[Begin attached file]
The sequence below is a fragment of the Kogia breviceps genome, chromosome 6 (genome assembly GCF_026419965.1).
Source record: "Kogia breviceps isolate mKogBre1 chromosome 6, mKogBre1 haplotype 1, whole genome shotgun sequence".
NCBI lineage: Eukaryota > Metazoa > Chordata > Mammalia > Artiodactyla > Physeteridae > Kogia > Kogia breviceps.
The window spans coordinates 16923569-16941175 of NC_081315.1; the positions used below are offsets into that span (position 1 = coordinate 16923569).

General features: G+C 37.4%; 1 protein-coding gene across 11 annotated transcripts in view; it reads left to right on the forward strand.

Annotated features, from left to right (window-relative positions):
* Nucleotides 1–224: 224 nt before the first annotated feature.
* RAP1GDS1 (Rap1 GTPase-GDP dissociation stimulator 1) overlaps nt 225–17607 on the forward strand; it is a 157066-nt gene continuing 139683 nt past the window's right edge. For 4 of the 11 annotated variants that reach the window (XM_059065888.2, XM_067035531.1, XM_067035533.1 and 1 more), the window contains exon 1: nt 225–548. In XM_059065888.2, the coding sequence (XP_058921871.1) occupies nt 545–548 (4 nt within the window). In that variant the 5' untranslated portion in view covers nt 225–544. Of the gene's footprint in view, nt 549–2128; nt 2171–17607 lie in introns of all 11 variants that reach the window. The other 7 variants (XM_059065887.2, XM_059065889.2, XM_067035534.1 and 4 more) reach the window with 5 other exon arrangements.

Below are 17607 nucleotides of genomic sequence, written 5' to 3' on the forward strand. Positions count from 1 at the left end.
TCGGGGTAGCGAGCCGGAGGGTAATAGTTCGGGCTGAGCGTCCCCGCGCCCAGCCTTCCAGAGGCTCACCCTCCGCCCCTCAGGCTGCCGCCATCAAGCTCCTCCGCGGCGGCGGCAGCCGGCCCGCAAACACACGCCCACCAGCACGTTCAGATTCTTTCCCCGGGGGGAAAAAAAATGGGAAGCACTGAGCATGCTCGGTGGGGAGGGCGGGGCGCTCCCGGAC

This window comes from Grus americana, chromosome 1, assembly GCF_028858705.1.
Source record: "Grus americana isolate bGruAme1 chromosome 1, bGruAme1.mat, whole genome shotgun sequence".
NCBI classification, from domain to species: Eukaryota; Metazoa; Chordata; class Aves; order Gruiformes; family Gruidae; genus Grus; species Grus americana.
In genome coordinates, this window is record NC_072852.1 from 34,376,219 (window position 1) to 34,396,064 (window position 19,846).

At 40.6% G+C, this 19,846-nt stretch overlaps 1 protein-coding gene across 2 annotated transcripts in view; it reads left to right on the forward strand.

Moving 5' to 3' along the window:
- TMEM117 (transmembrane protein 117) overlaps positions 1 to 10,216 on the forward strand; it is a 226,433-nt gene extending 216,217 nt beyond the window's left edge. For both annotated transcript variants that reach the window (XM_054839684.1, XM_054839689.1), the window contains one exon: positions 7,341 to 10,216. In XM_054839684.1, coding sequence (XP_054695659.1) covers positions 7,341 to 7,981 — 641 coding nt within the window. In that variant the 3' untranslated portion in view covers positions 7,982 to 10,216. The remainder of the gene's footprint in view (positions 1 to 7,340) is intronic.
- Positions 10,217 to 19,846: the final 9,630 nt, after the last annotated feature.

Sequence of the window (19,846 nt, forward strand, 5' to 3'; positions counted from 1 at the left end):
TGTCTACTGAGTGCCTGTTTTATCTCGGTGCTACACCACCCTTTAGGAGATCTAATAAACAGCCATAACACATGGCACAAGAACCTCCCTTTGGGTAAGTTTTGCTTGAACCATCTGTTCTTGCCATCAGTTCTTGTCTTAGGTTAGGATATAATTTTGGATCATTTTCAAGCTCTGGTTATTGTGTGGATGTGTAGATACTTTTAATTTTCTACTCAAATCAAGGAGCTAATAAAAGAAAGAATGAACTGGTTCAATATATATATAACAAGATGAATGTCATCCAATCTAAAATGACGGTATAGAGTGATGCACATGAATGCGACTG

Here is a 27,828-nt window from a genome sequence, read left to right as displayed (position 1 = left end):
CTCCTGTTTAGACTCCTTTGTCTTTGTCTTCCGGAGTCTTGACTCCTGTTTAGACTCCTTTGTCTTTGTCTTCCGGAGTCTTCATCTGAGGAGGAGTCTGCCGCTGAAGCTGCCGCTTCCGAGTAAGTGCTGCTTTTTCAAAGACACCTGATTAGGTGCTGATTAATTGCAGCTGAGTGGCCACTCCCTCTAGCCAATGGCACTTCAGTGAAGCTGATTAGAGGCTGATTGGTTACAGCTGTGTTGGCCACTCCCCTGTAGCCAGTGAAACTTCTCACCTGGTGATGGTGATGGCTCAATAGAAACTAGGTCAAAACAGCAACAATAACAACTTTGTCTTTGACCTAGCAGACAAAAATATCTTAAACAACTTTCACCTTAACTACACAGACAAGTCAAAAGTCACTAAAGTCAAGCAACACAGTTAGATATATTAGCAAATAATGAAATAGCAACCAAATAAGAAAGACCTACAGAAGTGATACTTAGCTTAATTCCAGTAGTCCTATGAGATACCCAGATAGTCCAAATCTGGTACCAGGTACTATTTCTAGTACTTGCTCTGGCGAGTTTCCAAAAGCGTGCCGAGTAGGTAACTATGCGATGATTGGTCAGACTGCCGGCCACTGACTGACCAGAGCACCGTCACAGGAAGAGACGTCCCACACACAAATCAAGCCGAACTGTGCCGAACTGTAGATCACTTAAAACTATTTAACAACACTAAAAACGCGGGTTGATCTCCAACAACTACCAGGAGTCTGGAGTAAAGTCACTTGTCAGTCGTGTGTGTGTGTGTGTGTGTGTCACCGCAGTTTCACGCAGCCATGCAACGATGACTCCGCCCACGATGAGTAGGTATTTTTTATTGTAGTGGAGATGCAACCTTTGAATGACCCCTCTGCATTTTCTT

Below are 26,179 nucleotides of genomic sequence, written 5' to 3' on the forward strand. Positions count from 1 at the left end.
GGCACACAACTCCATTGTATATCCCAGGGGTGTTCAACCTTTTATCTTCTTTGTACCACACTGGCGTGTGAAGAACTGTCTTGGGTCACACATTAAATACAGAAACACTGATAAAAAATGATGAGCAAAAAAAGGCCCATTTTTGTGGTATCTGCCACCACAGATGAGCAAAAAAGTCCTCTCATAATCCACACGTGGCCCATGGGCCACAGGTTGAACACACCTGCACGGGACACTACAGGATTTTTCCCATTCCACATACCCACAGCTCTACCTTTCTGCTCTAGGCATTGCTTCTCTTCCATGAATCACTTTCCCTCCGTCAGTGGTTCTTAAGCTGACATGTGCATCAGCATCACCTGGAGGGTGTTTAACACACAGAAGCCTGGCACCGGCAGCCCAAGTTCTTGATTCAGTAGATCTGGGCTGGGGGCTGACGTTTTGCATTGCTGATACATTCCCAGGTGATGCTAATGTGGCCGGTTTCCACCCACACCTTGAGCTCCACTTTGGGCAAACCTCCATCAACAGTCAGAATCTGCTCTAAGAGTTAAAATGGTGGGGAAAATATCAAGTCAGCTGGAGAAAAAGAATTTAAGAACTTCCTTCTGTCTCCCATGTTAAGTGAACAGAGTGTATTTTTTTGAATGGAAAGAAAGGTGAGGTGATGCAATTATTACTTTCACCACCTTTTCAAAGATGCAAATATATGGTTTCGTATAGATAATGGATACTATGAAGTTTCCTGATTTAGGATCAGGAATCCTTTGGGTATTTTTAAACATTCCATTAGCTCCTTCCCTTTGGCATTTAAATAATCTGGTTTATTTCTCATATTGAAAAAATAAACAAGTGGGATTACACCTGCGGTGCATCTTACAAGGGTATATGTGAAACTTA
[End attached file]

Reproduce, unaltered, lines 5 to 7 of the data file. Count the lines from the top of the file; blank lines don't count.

General features: G+C 37.4%; 1 protein-coding gene across 11 annotated transcripts in view; it reads left to right on the forward strand.

Annotated features, from left to right (window-relative positions):
* Nucleotides 1–224: 224 nt before the first annotated feature.